n. A document with a nonlinear, multidimensional structure with links between parts, allowing the document to be read in many different sequences.


The term was coined by Ted H. Nelson in 1965.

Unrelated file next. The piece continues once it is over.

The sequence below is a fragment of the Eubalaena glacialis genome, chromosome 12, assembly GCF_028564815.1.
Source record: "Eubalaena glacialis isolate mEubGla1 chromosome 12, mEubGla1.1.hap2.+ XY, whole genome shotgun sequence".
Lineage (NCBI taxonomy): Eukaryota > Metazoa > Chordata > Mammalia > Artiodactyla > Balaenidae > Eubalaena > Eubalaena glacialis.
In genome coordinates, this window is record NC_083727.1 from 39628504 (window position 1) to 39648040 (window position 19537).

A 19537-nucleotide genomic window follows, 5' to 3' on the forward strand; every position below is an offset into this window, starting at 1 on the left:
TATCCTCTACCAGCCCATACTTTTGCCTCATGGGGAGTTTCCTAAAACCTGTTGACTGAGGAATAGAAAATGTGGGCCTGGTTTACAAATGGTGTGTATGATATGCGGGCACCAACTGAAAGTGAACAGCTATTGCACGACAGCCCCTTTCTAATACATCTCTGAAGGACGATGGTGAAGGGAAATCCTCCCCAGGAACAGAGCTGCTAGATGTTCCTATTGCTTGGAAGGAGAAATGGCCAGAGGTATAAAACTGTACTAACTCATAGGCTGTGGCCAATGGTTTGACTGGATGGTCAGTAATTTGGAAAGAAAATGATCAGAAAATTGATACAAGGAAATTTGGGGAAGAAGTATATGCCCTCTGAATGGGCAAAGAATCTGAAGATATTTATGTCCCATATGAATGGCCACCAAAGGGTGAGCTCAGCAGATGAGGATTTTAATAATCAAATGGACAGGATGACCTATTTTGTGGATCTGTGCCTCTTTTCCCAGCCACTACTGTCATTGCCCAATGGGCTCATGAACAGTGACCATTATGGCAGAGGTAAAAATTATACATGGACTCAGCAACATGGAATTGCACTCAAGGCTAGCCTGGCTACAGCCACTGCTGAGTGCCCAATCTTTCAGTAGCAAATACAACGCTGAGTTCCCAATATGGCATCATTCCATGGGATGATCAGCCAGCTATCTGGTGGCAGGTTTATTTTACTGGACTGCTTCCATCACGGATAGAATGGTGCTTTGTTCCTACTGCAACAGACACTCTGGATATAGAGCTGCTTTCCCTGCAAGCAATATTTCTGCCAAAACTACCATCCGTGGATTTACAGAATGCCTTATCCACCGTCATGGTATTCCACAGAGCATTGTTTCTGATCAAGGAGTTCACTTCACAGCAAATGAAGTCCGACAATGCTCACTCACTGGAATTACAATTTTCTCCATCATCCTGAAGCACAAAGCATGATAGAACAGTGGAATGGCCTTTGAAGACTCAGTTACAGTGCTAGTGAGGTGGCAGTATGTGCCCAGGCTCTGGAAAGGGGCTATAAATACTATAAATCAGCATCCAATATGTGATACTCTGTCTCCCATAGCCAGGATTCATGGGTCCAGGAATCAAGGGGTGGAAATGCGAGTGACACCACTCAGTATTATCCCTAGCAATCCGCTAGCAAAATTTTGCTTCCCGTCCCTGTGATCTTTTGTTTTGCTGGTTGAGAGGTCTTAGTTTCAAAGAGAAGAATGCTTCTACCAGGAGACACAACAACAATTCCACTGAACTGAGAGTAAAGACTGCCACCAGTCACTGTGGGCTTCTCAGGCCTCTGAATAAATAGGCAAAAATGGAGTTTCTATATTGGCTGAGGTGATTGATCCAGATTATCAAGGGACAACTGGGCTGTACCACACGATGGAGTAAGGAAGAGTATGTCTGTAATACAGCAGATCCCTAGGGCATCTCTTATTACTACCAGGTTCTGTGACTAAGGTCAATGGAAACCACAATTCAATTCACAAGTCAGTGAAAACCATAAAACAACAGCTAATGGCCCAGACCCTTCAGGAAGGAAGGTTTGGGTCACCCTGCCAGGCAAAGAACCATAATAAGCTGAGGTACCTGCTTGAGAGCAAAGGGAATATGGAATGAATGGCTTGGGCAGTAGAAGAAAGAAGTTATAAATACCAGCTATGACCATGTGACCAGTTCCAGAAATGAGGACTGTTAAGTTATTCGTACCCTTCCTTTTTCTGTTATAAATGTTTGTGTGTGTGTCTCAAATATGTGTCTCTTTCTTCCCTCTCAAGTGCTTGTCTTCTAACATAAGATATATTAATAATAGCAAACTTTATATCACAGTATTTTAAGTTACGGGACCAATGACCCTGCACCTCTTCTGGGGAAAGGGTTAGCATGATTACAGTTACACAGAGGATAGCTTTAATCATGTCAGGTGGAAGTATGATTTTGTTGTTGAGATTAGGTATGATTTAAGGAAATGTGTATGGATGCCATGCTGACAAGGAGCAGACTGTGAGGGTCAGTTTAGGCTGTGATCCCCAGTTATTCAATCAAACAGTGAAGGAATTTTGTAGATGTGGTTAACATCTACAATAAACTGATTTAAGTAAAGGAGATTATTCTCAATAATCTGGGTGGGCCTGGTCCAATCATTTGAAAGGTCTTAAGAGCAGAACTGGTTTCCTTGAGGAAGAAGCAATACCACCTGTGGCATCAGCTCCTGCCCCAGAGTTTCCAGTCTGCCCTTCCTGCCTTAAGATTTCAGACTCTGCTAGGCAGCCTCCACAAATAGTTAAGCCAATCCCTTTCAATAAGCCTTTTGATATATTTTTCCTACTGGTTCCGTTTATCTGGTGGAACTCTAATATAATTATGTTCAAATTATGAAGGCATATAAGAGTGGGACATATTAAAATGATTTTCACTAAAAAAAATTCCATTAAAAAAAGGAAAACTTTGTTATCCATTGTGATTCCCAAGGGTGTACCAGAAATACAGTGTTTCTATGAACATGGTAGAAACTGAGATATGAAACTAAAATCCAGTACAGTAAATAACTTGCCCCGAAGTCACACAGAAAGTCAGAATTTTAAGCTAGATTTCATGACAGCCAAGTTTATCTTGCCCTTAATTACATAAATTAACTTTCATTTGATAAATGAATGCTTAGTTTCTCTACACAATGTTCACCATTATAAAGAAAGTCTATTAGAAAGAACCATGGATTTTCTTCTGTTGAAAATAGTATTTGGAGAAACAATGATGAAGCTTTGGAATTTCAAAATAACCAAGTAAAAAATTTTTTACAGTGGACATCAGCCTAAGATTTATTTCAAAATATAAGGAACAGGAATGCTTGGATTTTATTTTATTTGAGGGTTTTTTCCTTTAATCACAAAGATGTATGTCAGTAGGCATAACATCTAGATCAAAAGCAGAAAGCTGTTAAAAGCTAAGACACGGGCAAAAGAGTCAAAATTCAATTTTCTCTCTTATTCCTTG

Levy 2001, 110Vannevar Bush is generally credited with coming up with the idea of hypertext (but not its name); his Memex system – envisioned in a paper published in 1945 but never implemented – stored text fragments on microfiche. Yet the notion of non-linear Webs of text is an ancient one – surely as old as annotation – and other hypertext-like designs precede Bush's in the twentieth century. Levy 2001, 110All the current talk about hypertext as a medium that will liberate the reader from the tyranny of the author is pure hype. Levy 2001, 149It was Ted Nelson who first coined the term 'hypertext.' Nelson and Douglas Englebart are considered to be the fathers of computer-based hypertext, the ability to link fragments of text together via computer, allowing the reader to follow a link from one piece of text to another. (The more recent term 'hypermedia' is a further generalization of hypertext, in which not only text but other media types, such as static graphics, animation, and sound, are linked together.)